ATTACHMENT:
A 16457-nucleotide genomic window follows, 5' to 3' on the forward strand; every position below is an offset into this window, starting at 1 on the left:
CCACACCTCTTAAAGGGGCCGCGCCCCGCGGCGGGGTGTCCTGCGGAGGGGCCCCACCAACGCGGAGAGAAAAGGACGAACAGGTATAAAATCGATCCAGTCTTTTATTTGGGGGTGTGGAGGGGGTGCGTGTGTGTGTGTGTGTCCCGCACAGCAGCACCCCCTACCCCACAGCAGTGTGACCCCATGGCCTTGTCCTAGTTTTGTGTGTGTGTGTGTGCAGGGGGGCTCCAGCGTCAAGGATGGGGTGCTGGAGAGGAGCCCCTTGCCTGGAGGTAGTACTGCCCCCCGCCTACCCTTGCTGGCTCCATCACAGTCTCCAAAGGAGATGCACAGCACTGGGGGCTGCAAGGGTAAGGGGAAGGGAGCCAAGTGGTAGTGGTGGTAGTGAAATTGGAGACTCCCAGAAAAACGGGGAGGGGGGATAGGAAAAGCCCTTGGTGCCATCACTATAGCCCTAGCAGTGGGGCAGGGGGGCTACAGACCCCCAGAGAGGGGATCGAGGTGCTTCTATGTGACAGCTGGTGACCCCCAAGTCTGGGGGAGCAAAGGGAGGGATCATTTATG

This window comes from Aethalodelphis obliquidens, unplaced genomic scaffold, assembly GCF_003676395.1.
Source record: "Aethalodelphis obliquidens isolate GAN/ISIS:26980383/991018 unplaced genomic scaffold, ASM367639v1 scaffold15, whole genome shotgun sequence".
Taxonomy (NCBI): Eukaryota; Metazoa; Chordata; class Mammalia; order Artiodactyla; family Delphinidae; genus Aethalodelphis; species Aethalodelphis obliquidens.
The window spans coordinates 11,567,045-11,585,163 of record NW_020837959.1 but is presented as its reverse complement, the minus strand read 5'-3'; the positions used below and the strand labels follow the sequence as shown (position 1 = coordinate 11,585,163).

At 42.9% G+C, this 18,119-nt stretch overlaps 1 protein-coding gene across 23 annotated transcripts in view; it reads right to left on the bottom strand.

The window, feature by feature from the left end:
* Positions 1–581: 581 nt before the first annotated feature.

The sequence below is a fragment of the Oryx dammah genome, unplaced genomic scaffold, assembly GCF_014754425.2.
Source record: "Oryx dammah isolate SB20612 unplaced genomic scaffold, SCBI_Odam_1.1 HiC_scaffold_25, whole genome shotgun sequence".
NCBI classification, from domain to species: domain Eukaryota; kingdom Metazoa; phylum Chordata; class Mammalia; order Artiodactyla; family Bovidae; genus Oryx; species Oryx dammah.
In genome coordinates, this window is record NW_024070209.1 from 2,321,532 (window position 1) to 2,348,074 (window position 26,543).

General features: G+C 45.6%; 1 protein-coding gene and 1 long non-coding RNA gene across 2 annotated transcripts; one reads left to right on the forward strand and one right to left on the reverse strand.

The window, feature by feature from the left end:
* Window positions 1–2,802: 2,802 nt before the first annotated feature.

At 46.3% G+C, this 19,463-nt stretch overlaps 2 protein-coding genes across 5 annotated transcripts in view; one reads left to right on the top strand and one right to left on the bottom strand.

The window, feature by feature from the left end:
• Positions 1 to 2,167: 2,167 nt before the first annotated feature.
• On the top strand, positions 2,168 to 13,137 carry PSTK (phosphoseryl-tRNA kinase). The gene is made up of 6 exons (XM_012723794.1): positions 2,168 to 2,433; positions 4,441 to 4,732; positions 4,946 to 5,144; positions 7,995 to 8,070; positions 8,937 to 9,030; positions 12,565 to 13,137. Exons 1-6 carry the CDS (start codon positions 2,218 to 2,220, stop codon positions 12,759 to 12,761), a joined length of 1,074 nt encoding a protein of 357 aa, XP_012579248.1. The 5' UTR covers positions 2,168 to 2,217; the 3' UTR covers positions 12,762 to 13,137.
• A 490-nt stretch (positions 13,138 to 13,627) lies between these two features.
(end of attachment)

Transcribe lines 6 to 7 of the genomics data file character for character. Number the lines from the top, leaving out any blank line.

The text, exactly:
The window spans coordinates 11,567,045-11,585,163 of record NW_020837959.1 but is presented as its reverse complement, the minus strand read 5'-3'; the positions used below and the strand labels follow the sequence as shown (position 1 = coordinate 11,585,163).

At 42.9% G+C, this 18,119-nt stretch overlaps 1 protein-coding gene across 23 annotated transcripts in view; it reads right to left on the bottom strand.